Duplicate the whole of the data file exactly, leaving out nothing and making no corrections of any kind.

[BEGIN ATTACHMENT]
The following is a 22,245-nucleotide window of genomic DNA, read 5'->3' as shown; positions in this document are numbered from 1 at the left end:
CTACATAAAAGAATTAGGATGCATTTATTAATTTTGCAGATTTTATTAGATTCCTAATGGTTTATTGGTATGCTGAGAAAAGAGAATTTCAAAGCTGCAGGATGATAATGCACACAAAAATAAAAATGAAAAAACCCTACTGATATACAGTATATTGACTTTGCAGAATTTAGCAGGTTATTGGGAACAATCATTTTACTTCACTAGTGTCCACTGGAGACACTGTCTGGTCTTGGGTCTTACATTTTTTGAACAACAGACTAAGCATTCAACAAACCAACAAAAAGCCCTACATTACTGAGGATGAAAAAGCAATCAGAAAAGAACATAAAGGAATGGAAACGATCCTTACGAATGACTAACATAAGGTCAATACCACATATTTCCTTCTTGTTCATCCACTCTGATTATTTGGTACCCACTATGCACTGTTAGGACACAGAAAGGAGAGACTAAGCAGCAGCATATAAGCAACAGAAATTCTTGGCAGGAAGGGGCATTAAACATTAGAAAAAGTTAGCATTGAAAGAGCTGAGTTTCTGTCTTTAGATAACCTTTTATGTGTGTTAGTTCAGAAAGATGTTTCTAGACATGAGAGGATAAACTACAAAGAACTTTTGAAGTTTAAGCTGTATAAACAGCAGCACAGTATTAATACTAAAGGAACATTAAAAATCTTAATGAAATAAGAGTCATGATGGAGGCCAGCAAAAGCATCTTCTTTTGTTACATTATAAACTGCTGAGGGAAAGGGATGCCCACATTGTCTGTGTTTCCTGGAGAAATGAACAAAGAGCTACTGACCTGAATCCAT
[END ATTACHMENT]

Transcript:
The following is a 22,245-nucleotide window of genomic DNA, read 5'->3' as shown; positions in this document are numbered from 1 at the left end:
CTACATAAAAGAATTAGGATGCATTTATTAATTTTGCAGATTTTATTAGATTCCTAATGGTTTATTGGTATGCTGAGAAAAGAGAATTTCAAAGCTGCAGGATGATAATGCACACAAAAATAAAAATGAAAAAACCCTACTGATATACAGTATATTGACTTTGCAGAATTTAGCAGGTTATTGGGAACAATCATTTTACTTCACTAGTGTCCACTGGAGACACTGTCTGGTCTTGGGTCTTACATTTTTTGAACAACAGACTAAGCATTCAACAAACCAACAAAAAGCCCTACATTACTGAGGATGAAAAAGCAATCAGAAAAGAACATAAAGGAATGGAAACGATCCTTACGAATGACTAACATAAGGTCAATACCACATATTTCCTTCTTGTTCATCCACTCTGATTATTTGGTACCCACTATGCACTGTTAGGACACAGAAAGGAGAGACTAAGCAGCAGCATATAAGCAACAGAAATTCTTGGCAGGAAGGGGCATTAAACATTAGAAAAAGTTAGCATTGAAAGAGCTGAGTTTCTGTCTTTAGATAACCTTTTATGTGTGTTAGTTCAGAAAGATGTTTCTAGACATGAGAGGATAAACTACAAAGAACTTTTGAAGTTTAAGCTGTATAAACAGCAGCACAGTATTAATACTAAAGGAACATTAAAAATCTTAATGAAATAAGAGTCATGATGGAGGCCAGCAAAAGCATCTTCTTTTGTTACATTATAAACTGCTGAGGGAAAGGGATGCCCACATTGTCTGTGTTTCCTGGAGAAATGAACAAAGAGCTACTGACCTGAATCCAT